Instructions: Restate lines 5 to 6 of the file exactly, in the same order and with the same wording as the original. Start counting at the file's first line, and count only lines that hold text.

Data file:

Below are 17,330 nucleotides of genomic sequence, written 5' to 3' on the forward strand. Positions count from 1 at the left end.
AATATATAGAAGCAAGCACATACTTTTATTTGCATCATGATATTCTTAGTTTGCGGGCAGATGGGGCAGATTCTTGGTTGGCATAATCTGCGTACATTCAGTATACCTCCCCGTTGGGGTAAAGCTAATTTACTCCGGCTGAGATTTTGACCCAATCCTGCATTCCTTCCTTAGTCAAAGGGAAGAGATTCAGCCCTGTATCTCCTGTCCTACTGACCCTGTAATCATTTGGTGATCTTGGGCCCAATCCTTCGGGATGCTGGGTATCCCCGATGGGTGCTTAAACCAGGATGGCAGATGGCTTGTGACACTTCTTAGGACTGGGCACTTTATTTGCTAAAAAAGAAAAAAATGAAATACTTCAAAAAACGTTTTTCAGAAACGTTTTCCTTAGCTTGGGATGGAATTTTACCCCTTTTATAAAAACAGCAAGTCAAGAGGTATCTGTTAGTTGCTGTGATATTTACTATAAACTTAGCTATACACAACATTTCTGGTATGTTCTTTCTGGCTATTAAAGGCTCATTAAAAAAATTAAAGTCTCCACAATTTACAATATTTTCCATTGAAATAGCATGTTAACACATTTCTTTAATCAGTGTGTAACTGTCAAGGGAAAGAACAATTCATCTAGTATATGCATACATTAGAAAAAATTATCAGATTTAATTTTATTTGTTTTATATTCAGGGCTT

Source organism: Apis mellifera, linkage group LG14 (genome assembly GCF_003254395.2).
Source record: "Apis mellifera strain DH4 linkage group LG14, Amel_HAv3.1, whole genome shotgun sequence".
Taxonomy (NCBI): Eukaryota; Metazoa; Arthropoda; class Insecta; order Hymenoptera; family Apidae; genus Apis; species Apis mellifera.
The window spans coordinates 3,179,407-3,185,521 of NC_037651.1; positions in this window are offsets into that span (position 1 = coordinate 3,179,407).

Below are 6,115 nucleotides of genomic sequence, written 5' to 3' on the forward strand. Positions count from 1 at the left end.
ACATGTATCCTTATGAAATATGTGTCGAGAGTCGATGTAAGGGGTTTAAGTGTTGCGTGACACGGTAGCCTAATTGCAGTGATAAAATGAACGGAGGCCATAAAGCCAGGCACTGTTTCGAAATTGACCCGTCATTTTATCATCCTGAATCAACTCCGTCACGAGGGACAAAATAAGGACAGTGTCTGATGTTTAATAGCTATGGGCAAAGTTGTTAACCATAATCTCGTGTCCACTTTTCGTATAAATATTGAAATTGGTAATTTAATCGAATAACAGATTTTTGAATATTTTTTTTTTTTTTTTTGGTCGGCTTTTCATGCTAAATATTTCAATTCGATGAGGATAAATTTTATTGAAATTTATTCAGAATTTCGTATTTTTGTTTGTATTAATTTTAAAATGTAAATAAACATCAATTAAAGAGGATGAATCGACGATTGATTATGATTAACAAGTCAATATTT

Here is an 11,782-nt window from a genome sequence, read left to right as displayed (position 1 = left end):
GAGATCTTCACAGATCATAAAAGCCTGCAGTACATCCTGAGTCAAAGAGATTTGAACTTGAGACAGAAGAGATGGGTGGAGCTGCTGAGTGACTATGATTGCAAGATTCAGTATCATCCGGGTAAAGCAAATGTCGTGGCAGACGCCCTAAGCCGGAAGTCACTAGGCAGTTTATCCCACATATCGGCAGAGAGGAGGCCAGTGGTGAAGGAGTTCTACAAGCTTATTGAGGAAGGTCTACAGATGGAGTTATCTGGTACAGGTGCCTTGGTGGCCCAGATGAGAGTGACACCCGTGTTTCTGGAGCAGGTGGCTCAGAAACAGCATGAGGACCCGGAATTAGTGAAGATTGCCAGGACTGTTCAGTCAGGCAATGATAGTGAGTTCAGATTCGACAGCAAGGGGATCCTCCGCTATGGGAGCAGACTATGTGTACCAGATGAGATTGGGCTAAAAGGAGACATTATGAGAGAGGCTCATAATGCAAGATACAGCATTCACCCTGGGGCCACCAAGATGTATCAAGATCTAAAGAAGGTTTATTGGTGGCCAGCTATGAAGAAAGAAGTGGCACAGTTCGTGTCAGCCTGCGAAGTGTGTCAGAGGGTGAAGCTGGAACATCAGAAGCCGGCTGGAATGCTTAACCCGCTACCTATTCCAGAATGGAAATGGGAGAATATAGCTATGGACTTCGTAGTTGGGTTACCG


Taxonomy (NCBI): Eukaryota; Metazoa; Arthropoda; class Insecta; order Hymenoptera; family Apidae; genus Apis; species Apis mellifera.
The window spans coordinates 3,179,407-3,185,521 of NC_037651.1; positions in this window are offsets into that span (position 1 = coordinate 3,179,407).